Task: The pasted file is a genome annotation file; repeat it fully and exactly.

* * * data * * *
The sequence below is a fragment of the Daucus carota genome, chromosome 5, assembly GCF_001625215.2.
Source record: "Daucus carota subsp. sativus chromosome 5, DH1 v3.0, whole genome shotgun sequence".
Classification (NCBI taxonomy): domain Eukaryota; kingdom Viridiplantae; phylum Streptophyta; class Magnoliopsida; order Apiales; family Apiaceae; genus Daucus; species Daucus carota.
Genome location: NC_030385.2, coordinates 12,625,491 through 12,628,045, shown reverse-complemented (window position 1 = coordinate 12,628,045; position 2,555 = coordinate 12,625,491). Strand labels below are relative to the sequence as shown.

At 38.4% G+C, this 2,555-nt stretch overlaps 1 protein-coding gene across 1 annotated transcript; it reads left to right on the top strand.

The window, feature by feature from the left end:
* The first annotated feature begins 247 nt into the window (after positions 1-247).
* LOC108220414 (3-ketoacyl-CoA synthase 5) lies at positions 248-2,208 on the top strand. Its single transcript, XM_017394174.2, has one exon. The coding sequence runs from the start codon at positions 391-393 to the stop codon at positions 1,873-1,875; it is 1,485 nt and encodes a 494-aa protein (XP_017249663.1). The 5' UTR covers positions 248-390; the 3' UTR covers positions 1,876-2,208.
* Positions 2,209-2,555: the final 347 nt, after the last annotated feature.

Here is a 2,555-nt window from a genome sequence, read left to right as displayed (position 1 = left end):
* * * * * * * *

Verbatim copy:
The sequence below is a fragment of the Daucus carota genome, chromosome 5, assembly GCF_001625215.2.
Source record: "Daucus carota subsp. sativus chromosome 5, DH1 v3.0, whole genome shotgun sequence".
Classification (NCBI taxonomy): domain Eukaryota; kingdom Viridiplantae; phylum Streptophyta; class Magnoliopsida; order Apiales; family Apiaceae; genus Daucus; species Daucus carota.
Genome location: NC_030385.2, coordinates 12,625,491 through 12,628,045, shown reverse-complemented (window position 1 = coordinate 12,628,045; position 2,555 = coordinate 12,625,491). Strand labels below are relative to the sequence as shown.

At 38.4% G+C, this 2,555-nt stretch overlaps 1 protein-coding gene across 1 annotated transcript; it reads left to right on the top strand.

The window, feature by feature from the left end:
* The first annotated feature begins 247 nt into the window (after positions 1-247).
* LOC108220414 (3-ketoacyl-CoA synthase 5) lies at positions 248-2,208 on the top strand. Its single transcript, XM_017394174.2, has one exon. The coding sequence runs from the start codon at positions 391-393 to the stop codon at positions 1,873-1,875; it is 1,485 nt and encodes a 494-aa protein (XP_017249663.1). The 5' UTR covers positions 248-390; the 3' UTR covers positions 1,876-2,208.
* Positions 2,209-2,555: the final 347 nt, after the last annotated feature.

Here is a 2,555-nt window from a genome sequence, read left to right as displayed (position 1 = left end):